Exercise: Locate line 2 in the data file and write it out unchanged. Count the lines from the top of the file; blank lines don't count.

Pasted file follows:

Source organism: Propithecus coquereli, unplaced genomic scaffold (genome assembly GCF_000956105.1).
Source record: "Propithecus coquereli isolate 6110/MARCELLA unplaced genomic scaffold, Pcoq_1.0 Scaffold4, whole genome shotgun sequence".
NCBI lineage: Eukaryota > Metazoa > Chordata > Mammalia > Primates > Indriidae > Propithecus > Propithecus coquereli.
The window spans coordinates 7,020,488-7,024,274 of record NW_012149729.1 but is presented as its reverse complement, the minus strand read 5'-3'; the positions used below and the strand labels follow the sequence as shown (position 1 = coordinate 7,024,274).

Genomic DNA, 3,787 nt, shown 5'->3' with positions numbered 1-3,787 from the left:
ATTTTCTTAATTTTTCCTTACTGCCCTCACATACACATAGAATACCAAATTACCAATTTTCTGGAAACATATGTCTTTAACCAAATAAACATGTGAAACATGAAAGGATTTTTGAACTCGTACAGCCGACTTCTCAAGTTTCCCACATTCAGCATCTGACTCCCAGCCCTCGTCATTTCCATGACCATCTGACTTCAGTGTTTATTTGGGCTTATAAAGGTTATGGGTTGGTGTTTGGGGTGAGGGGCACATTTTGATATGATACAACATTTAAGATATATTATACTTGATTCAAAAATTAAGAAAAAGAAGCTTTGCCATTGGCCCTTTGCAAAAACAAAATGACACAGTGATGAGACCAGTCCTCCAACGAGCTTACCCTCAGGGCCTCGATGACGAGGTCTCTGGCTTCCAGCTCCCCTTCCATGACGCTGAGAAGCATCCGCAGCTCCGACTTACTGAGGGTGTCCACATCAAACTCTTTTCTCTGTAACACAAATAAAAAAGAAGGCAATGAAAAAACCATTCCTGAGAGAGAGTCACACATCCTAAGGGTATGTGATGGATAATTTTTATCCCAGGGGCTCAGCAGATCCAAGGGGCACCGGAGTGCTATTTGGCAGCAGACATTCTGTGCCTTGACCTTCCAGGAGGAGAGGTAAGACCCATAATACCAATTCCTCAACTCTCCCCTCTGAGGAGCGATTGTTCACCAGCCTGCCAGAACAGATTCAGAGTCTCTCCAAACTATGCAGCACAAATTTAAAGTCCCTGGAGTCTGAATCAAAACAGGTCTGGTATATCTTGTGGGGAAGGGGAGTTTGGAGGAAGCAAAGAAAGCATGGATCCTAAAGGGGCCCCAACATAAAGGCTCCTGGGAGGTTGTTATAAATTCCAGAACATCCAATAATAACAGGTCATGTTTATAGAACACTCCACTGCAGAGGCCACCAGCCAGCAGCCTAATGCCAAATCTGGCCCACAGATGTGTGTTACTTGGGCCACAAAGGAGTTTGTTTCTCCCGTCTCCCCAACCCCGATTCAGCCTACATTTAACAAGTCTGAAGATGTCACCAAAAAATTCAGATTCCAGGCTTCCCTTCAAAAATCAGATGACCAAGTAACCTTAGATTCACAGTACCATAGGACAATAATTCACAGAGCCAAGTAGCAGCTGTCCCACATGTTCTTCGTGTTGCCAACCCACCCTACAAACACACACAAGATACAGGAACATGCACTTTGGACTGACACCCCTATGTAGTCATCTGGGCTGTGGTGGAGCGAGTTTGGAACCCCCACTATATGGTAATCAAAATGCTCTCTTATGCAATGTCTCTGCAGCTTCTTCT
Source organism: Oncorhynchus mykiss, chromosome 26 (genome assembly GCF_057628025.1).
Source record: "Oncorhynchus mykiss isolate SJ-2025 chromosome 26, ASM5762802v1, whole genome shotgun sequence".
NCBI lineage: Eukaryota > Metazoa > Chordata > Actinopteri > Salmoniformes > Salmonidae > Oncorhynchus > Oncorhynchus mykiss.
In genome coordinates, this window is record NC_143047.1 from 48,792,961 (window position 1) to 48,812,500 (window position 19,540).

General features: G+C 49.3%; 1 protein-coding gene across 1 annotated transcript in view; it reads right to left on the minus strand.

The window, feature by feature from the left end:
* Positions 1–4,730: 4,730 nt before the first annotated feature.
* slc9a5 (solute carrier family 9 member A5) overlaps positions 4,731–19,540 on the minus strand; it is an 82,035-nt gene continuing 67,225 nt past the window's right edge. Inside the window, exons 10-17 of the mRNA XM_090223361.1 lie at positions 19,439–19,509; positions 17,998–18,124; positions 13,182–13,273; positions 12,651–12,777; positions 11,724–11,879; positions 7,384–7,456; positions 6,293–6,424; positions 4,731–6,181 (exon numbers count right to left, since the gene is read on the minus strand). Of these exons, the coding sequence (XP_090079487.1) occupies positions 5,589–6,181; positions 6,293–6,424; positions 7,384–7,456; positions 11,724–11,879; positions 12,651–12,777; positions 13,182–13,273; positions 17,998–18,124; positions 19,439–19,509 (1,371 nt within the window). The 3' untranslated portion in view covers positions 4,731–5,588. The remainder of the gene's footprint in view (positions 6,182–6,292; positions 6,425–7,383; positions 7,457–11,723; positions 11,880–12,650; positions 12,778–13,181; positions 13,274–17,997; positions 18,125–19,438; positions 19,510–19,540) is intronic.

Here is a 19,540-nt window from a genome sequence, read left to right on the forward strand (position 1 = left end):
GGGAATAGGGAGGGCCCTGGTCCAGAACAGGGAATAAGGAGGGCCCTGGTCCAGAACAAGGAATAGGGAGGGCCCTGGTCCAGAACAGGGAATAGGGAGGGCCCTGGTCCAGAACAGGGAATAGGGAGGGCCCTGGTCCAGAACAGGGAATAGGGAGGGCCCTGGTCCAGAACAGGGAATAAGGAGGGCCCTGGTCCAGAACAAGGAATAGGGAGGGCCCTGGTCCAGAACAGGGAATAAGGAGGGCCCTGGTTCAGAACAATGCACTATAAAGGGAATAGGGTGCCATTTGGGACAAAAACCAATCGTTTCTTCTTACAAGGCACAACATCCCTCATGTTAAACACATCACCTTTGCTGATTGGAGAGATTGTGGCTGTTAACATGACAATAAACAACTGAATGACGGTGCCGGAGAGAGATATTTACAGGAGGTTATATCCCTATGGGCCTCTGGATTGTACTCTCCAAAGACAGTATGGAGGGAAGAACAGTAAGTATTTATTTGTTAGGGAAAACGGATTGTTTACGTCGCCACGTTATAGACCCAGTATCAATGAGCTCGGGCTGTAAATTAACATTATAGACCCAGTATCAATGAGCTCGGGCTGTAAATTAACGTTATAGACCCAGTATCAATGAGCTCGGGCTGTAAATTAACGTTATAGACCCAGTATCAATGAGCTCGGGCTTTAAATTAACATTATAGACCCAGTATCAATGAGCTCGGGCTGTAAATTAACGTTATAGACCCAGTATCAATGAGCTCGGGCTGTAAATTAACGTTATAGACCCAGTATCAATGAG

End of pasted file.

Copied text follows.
Source record: "Propithecus coquereli isolate 6110/MARCELLA unplaced genomic scaffold, Pcoq_1.0 Scaffold4, whole genome shotgun sequence".